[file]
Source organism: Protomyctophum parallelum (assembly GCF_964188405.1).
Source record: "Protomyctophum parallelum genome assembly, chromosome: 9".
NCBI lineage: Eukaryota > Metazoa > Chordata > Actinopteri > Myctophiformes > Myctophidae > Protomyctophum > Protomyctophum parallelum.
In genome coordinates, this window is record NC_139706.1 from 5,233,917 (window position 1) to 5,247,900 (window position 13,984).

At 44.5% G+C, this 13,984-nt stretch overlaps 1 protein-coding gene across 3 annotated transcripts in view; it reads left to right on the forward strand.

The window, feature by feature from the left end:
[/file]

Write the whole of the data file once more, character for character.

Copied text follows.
Source organism: Protomyctophum parallelum (assembly GCF_964188405.1).
Source record: "Protomyctophum parallelum genome assembly, chromosome: 9".
NCBI lineage: Eukaryota > Metazoa > Chordata > Actinopteri > Myctophiformes > Myctophidae > Protomyctophum > Protomyctophum parallelum.
In genome coordinates, this window is record NC_139706.1 from 5,233,917 (window position 1) to 5,247,900 (window position 13,984).

At 44.5% G+C, this 13,984-nt stretch overlaps 1 protein-coding gene across 3 annotated transcripts in view; it reads left to right on the forward strand.

The window, feature by feature from the left end: